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WordPress is a very popular platform that millions of web sites utilise as their content management system of choice. The ease of use and wide array of plugins that are available to expand its functionality make this platform very attractive for users.
One of the plugins that is very often utilised by users whom want to easily create contact forms on their site is Contact Form 7 (CF7). The plugin quickly allows users to create fields and implement their constructed forms in to posts and pages via a generated shortcode.
One of the great features of Contact Form 7 is the easy implementation of Google reCAPTCHA, a spam prevention API that many users will be familiar with seeing across the web. Google reCAPTCHA reduces spam by requiring end users to click areas of generated images that match the written request. Once correctly selected reCAPTCHA will allow the form that it has been implemented with to be submitted.
This process helps distinguish between bots and human users and should aid in reducing the amount of spam submissions from bots via forms.
At the end of October 2018, Google announced the launch of reCAPTCHA v3 that brings an evolved functionality compared to previous revisions. The first generation, reCAPTCHA v1 generated a an image containing distorted text that users would need to successfully input in to a field. The second major revision, reCAPTCHA v2 evolved the same fundamental process of a generated word, however an accompany group of images were presented for the end users to select those that featured the word.
Google reCAPTCHA v3 has completely evolved the process that users have experienced with past versions. reCAPTCHA v3 performs risk analysis to identify spam signals and machine learning to combat bots. It also provides an unobtrusive experience “without user friction”, removing user input from the reCAPTCHA process. Full details of the changes and how the changes work is available on the Google Webmaster Central blog: https://webmasters.googleblog.com/2018/10/introducing-reCAPTCHA-v3-new-way-to.html.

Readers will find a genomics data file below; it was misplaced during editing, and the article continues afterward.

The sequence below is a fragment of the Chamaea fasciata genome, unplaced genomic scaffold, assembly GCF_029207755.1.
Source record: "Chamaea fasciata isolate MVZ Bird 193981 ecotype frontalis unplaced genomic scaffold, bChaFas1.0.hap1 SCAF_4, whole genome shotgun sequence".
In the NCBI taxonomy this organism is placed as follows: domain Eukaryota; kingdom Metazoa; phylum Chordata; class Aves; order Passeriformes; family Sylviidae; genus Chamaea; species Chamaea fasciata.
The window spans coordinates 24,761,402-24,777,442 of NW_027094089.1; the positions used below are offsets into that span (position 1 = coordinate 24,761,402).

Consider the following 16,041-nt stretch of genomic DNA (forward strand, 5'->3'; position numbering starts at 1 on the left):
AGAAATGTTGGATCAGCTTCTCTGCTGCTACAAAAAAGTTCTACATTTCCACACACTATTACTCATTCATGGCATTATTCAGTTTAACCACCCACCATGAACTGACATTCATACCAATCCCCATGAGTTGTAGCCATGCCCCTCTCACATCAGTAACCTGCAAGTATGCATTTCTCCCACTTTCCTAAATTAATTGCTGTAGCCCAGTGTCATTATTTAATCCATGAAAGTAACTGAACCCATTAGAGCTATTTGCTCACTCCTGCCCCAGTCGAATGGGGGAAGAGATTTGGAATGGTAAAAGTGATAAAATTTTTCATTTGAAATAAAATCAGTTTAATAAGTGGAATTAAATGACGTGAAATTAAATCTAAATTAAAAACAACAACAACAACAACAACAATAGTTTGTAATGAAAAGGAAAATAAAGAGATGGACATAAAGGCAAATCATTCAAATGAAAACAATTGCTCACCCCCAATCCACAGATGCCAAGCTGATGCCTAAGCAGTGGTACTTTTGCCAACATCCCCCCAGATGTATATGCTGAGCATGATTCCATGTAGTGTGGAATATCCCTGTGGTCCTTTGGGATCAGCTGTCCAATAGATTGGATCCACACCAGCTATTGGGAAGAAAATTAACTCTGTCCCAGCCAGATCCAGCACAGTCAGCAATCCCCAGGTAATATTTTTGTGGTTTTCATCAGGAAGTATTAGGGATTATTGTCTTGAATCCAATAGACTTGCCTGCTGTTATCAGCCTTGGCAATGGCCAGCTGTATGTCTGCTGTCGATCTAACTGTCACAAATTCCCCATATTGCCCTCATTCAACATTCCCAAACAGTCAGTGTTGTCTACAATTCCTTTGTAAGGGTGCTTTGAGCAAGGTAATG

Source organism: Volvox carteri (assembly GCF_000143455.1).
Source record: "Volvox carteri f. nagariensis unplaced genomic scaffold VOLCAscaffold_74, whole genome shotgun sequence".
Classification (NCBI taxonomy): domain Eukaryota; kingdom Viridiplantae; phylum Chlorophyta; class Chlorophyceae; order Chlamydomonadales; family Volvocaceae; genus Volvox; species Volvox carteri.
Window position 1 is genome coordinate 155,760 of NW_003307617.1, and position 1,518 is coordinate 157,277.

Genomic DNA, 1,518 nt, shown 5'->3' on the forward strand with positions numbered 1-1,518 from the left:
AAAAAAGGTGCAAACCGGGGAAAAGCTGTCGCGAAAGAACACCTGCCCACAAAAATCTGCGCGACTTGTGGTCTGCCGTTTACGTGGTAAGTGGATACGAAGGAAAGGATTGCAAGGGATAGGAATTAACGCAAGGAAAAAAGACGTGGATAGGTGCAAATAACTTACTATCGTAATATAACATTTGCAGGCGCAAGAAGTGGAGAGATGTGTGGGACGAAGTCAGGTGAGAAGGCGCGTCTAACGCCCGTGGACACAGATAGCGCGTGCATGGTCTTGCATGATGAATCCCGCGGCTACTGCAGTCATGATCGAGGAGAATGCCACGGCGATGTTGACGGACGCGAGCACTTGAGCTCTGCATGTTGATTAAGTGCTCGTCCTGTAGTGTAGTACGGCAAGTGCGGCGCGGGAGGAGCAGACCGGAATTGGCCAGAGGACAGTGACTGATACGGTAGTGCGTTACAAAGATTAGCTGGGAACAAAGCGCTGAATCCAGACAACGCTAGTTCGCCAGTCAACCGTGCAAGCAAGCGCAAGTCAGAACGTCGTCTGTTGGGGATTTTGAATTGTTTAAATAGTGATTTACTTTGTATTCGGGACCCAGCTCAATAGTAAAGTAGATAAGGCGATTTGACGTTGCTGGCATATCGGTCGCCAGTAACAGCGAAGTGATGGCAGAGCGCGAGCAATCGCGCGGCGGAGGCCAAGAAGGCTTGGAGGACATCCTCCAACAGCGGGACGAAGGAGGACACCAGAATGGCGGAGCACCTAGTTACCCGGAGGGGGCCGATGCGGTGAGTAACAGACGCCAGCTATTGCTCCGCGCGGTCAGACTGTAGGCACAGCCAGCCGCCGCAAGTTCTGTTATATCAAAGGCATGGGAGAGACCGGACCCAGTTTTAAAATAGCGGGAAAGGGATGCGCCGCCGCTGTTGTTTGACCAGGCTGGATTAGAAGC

Towards the end of December 2018, Contact Form 7 received its v5.1 updated that saw the migration for Google reCAPTCHA v2 to v3. As WordPress does not automatically update plugins, your WordPress installation you may not have updated to this version.
Full details of the features introduced in this build can be viewed via the WordPress plugins repository here: https://en-gb.wordpress.org/plugins/contact-form-7/#developers.
There are many users that have updated the Contact Form 7 plugin to v5.1 and had an issue with Google reCAPTCHA breaking. Instead of the reCAPTCHA box being rendered on a form, the shortcode was instead being shown and subsequently spam form submissions were being received.
This issue is due to Contact Form 7 v5.1 migrating to Google reCAPTCHA v3. When updating the plugin, any API keys for reCAPTCHA v2 were removed from the respective fields within the plugins configuration. The reason for this is that they would now be redundant and no longer work with the updated v3 of the API.
How can you rectify this issue? The solution is extremely simple and involves generating reCAPTCHA v3 API keys and inputting them within the plugins configuration as detailed within the steps below.
Our first steps to follow are to generate Google reCAPTCHA v3 API keys.
Your keys will now be generated and displayed.
Our secondary steps are to configure the Contact Form 7 plugin to utilise the new API keys that were generated for your site.
Now that your Google reCAPTCHA v3 values have been added to the Contact Form 7 integrations configuration, your forms will now be protected once again from those pesky spam bots.
On the front end you will notice that a sitewide tab will be present in the bottom right hand corner of the screen that expands on hover, labelled “protected by reCAPTCHA”. The new revision of reCAPTCHA with the plugin implements a script across site that monitors usage to help distinguish between bot and human users. You will also notice that no user input is required with reCAPTCHA on your forms.
Note: If your site utilises a caching plugin, you may need to flush / clear the caches for the changes to take effect.
The shortcode within your forms for displaying a Google reCAPTCHA code has now been made redundant. Subsequently if the plugin detects the shortcodes, it will not display them on the front end, which is great if you are yet to remove them from your forms.
A 14 year industry veteran that specialises in wide array of online marketing areas such as PPC, SEO, front end web development, WordPress and Magento development.
Accredited Google Partner & Bing Ads qualifications, BA (Hons) in Digital Marketing. One half of the Director duo at Kumo.